Reading is a skill that does not come naturally to the brain (unlike speech), and it takes years to master. The latest research shows that intelligence is not the main factor in whether (and when) a child will learn to read; indeed, children with higher IQs often take longer to learn this multi-faceted task! (How the Brain Learns to Read, David A. Sousa)
One of the real keys to becoming a fluent reader is developing the capacity to “parallel process,” and this isn’t something you can rush the brain into. While you’re waiting for this capability to solidify, of course it helps to strengthen the separate brain regions that will eventually work in concert to create the illusion of fluent reading as a straightforward process.
Understanding this, educators use a variety of ways to teach reading. Some of these methods strengthen a child’s ability to process sound. Others develop a deeper working vocabulary. Still others focus on developing the visual lexicon. Developing the visual lexicon is where phonics plays an important part.
Some people think of phonics as a dry, rote activity, but it needn’t be! You can use beautiful alphabet books like A Is for Azure, which is color-keyed to help children recognize letter differences. You can also use a variety of activities that tap a child’s interest in his friends and relate directly to himself, such as predictable sentence charts that feature their preferences for foods, colors, sports, music, etc.
To help educators and parents create an “I Like Colors” predictable sentence chart, we’ve included instructions in A Is for Azure and are providing miniature reproductions of the brilliant color illustrations, which you can download to print and add to the chart. If you don’t yet own A Is for Azure, no worries. Here’s a quick explanation of how to create the chart.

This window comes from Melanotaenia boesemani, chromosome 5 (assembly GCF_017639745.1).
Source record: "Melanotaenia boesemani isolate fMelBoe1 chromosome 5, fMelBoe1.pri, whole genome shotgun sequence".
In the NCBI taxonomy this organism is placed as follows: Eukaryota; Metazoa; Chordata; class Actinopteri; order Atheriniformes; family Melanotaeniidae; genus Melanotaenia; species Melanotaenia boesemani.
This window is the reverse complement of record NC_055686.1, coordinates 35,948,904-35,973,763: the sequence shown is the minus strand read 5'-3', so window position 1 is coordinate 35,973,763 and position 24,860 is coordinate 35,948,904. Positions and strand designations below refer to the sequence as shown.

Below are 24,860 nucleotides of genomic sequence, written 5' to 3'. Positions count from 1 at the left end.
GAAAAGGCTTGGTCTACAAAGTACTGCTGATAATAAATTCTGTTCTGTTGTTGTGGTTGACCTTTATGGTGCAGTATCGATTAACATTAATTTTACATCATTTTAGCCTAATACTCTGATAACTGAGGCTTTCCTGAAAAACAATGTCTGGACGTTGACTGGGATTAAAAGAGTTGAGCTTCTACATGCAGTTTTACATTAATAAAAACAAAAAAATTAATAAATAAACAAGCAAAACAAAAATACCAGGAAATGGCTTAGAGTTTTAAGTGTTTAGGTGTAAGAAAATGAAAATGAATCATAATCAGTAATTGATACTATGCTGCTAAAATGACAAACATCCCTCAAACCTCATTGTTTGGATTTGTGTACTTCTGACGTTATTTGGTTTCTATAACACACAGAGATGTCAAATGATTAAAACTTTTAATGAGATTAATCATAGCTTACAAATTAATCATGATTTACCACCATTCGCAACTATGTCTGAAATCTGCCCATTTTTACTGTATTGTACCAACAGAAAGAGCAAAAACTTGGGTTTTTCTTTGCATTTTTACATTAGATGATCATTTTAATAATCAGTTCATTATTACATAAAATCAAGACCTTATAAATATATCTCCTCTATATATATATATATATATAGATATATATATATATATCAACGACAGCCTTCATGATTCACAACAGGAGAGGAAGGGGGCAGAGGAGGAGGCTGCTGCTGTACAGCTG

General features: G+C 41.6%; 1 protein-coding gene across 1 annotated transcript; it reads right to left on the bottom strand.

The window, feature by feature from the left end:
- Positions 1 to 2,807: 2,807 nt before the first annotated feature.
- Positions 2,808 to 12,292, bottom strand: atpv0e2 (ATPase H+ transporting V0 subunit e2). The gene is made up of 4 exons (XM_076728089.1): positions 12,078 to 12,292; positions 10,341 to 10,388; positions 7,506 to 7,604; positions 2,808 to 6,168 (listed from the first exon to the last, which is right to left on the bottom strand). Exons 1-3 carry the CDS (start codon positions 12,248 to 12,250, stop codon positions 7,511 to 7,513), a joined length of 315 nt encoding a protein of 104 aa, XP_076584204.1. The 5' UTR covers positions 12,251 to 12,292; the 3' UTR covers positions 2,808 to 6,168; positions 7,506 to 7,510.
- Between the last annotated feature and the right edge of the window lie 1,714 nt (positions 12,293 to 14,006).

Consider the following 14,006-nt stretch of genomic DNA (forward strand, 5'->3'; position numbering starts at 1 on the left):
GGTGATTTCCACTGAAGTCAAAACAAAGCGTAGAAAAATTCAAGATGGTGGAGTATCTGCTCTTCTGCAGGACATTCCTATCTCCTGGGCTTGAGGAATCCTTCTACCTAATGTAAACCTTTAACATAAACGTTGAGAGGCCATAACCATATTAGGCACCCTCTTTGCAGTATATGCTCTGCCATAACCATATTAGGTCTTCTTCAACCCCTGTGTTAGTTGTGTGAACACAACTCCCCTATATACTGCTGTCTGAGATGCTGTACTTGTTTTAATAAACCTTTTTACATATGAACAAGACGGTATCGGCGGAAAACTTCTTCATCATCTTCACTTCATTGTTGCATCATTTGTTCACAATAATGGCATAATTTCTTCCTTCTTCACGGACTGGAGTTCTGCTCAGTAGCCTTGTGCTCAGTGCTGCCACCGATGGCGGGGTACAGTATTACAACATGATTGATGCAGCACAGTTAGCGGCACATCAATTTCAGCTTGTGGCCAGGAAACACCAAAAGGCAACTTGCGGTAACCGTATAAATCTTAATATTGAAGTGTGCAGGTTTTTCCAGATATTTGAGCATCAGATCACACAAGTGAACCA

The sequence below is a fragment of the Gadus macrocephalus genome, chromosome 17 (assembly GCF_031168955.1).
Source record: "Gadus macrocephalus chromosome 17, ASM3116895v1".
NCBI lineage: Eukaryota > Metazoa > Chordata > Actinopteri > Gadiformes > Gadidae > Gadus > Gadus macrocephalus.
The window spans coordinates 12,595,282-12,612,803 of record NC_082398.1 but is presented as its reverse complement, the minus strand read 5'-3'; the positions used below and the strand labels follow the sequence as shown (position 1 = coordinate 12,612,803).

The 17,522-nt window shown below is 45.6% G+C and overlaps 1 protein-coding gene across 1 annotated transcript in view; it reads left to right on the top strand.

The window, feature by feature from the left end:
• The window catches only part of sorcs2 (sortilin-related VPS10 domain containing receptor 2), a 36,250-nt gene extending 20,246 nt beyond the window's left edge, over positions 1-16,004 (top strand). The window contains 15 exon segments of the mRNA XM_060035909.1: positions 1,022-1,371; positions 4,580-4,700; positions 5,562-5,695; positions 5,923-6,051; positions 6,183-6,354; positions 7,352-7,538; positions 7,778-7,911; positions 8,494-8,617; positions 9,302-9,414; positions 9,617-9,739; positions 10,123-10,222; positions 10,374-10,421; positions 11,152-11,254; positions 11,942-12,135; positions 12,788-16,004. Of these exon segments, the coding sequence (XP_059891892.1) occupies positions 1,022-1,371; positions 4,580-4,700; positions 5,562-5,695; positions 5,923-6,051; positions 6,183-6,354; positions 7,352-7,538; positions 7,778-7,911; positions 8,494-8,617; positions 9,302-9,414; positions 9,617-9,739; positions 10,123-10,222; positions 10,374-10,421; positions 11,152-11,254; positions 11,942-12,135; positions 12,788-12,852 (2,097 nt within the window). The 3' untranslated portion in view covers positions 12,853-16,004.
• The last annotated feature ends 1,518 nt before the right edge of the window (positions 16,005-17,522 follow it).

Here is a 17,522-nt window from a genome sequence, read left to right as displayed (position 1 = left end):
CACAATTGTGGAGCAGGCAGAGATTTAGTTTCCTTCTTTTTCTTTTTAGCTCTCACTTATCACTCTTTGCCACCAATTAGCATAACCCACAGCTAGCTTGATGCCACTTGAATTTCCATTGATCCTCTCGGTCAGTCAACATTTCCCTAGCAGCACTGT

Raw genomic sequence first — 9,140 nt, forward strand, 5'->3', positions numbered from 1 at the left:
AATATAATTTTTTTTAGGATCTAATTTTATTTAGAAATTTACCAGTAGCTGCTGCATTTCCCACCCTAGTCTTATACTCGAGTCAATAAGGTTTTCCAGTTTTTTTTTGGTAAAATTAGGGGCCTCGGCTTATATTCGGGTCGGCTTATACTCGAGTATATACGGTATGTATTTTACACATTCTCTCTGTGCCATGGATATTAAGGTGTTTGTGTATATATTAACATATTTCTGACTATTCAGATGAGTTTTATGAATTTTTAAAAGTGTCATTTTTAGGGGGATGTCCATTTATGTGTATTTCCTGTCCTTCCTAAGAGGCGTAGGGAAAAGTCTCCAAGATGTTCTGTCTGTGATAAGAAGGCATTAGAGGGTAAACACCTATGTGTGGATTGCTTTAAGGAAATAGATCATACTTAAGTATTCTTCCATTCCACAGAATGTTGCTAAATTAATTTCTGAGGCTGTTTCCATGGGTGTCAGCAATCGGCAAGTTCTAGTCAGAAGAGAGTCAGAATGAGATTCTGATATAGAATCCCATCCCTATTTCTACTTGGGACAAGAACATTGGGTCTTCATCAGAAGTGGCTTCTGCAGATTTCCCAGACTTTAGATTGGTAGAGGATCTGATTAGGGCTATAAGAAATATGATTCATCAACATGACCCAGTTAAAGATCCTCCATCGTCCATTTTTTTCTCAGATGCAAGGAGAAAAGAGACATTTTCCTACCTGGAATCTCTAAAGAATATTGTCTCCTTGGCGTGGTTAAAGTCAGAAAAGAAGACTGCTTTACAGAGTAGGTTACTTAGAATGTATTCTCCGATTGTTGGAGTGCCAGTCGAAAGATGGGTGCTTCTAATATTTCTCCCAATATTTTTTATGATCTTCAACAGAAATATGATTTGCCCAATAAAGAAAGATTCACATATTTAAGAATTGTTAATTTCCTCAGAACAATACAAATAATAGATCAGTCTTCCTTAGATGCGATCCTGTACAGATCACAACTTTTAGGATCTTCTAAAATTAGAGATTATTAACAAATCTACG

How to Create an “I Like Colors” Predictable Sentence Chart
You can help children learn to read and write important high-frequency words by creating “predictable sentence” charts that are personalized for them and their friends. Just write the predictable sentences, one to a line, on a large poster board and put on the wall, for easy spelling reference, warm feelings, and smiles.
An A Is for Azure predictable sentence chart that strengthens visual recognition of the high-frequency words I and like, plus color names (new poetic ones and old favorites), could read as follows:
Mrs. Leonard’s Class “I Like Colors” Chart
I like azure. (plus child’s name & azure illustration card)
I like brass. (plus child’s name & brass illustration card)
I like cranberry. (plus child’s name & cranberry illustration card)
I like emerald. (plus child’s name & emerald illustration card)
I like purple. (plus child’s name & purple illustration card)
I like yellow. (plus child’s name & yellow illustration card)
…and so on, for the whole class!
The Printable Illustration Cards
Print these miniature reproductions of the illustrations in A Is for Azure, and add them to the chart near the child’s name and color preference.
Brilliant ink-on-tile illustrations created with a secret process bring the alphabet to colorful life. Children will delight in the rich, poetic language of colors like emerald, jasmine, and quartz—while also meeting old favorites like yellow, orange and purple.
Related Article at Huffington Post: 5 Picture Books to Make the School Year Beautiful—And Why Beauty Even Matters for Kids